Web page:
And while the journal isn’t necessarily “cursed”, I couldn’t but think of it when I saw J.W. Ocker’s Cursed Objects. It’s a fantastic compendium of all the wild and weird items that have been touted as cursed—creepy boxes, weird dolls, you know the drill. While it doesn’t pick a side on the reality debate, it is a genuinely entertaining history of some pretty ordinary things that have been given bizarre backstories.


Bonus: Don’t Waste the Moon

Rennie over at What’s Nonfiction always has the best podcast recommendations during Nonfiction November’s pairing week, and this year I’m copying her with a pairing of my own.

I’ve written about this book repeatedly, but Not Since Carrie is legitimately one of the best books written about American musical theatre. It focuses on Broadway flops—those shows that closed quickly and didn’t turn a profit. There’s the good, the bad, and the boring—and then there’s the downright infamous, including the musical Carrie.

To be fair, I genuinely like Carrie, but there’s no doubting that its fast closing and inclusion on the cover of Ken Mandelbaum’s book only added to its infamy. Fortunately, there are plenty of superfans out there doing the work to keep this musical’s legacy alive. In Out for Blood, Chris Adams and Holly Morgan explore the show’s history, from its original workshop to the Broadway production and all that came after. It’s hilarious and fascinating, and it’s hard not to walk away from it without having a deeper appreciation for one of the wildest musicals in contemporary theatre history.


If you’d like to participate in Nonfiction November, there’s still time! Feel free to head over to Doing Dewey and link your post for this week.

You can also participate on Instagram with events being hosted by Jaymi @theocbookgirl. Just use #nonfictionbookparty

24 Comments

  1. This is great, I’ve just added Sweet Spot to my Week 5 post-in-preparation and this was a fab idea. I managed to haul two pairings out of my reading; I’m not normally very good at this week so I’m pleased with that!

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  2. What a great set of pairings! I love cozies as well and you matched them very well. It also took me a really long time to get around to reading the wonderful Aunt Dimity books.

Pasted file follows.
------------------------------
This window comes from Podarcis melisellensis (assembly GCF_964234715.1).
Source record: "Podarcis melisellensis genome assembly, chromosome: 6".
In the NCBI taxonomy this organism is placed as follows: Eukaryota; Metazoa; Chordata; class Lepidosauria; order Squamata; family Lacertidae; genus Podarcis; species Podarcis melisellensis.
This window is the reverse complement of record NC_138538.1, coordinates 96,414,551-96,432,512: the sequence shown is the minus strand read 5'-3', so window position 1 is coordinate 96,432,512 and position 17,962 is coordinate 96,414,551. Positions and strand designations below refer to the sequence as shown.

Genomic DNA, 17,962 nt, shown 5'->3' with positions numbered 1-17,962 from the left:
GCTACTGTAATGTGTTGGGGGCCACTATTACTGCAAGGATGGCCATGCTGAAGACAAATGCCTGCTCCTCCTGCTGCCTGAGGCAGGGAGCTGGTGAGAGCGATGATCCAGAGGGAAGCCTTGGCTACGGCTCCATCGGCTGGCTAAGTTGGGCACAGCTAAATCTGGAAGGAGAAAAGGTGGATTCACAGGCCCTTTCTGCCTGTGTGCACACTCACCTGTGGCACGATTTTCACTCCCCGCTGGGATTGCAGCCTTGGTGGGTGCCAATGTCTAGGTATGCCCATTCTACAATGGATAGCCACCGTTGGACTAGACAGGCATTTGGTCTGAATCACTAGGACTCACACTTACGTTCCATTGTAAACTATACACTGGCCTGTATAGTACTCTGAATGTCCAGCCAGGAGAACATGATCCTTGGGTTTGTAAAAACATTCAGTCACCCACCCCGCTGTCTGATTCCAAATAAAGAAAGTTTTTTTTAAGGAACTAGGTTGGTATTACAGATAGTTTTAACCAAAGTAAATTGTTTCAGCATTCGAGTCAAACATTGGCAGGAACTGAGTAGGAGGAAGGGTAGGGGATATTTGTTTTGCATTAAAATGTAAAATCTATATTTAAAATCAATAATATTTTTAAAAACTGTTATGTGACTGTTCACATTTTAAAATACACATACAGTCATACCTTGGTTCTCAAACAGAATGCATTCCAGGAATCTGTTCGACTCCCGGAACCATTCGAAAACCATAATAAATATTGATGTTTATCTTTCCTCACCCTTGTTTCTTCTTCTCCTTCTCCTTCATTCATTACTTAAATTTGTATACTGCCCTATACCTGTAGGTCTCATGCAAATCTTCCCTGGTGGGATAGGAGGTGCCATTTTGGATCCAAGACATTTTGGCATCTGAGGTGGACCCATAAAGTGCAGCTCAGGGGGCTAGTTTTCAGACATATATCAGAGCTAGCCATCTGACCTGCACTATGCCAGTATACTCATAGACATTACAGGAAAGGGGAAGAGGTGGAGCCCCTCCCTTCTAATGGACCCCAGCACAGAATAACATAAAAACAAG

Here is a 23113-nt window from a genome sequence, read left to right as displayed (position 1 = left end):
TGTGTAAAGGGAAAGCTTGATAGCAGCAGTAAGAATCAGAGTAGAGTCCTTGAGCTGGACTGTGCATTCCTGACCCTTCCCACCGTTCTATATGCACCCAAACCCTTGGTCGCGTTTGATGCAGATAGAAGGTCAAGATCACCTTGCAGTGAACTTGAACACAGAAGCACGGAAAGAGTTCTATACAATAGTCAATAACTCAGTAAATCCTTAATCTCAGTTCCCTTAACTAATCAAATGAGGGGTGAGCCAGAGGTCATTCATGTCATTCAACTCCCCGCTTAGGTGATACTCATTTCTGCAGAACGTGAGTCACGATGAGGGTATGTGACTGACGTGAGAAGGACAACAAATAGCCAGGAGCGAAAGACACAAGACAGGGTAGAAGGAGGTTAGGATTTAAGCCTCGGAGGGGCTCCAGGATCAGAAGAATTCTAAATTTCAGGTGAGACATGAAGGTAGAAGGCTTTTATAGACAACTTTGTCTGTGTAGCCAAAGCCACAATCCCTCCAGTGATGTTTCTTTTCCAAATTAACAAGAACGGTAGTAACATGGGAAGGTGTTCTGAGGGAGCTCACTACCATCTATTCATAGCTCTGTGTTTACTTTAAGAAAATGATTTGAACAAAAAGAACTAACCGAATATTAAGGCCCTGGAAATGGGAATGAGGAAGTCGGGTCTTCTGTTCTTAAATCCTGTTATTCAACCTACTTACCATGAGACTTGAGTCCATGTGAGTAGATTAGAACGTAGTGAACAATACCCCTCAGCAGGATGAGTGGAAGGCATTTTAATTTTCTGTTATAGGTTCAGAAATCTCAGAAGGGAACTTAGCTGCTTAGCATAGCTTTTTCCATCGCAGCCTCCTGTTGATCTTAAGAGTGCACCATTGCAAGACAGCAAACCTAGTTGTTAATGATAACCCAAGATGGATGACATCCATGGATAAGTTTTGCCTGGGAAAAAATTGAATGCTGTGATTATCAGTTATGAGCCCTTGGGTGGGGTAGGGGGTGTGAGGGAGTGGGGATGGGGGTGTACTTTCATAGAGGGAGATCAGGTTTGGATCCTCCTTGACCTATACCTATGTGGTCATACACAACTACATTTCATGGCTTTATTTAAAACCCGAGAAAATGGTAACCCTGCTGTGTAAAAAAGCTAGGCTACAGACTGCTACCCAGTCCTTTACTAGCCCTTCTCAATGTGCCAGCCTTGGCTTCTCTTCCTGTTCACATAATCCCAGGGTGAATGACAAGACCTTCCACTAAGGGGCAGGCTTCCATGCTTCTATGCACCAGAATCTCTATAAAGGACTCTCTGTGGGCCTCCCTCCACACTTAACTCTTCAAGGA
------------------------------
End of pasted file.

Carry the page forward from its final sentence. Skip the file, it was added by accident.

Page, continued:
Liked by 1 person

  3. Book pairings. It is just the thing to draw me into more nonfiction. Something in me resists nonfiction–perhaps because that was the main thing I read during my professional career. The funny thing is, when I read nonfiction I usually love it. But there’s nothing like a good cozy when I’m done.😉

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  4. I love this pairing idea!! I still haven’t gotten to Sweet Spot after discovering it during another Nonfiction November, but hearing that you liked it so much definitely makes me want to finally get to it.

    And I also loved Ghostland and Cursed Objects! Have you read Colin Dickey’s new one from last year, The Unidentified? It was similarly excellent.

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    1. Sweet Spot is so interesting. I read a lot of mixed reviews of it that critiqued the style. And yes, the author is VERY opinionated, but there was something fun about someone being very opinionated when it comes to food. It doesn’t always work, but it felt real.

      I didn’t know Dickey had a new book! Definitely checking it out.

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      1. I remember I’d read some mixed reviews of it after adding it to my list too, I think on Goodreads. But I was interested enough in the topic (how could I not be) to keep it. And I like the sound of someone who’s very opinionated about food!

        His new one is about the belief in cryptids, monsters, aliens, etc. and a similar format as Ghostland, looking at why these legends arose and why they stick. Apparently he got the idea because of conspiracy theories around the time of the 2016 election. It was SO good!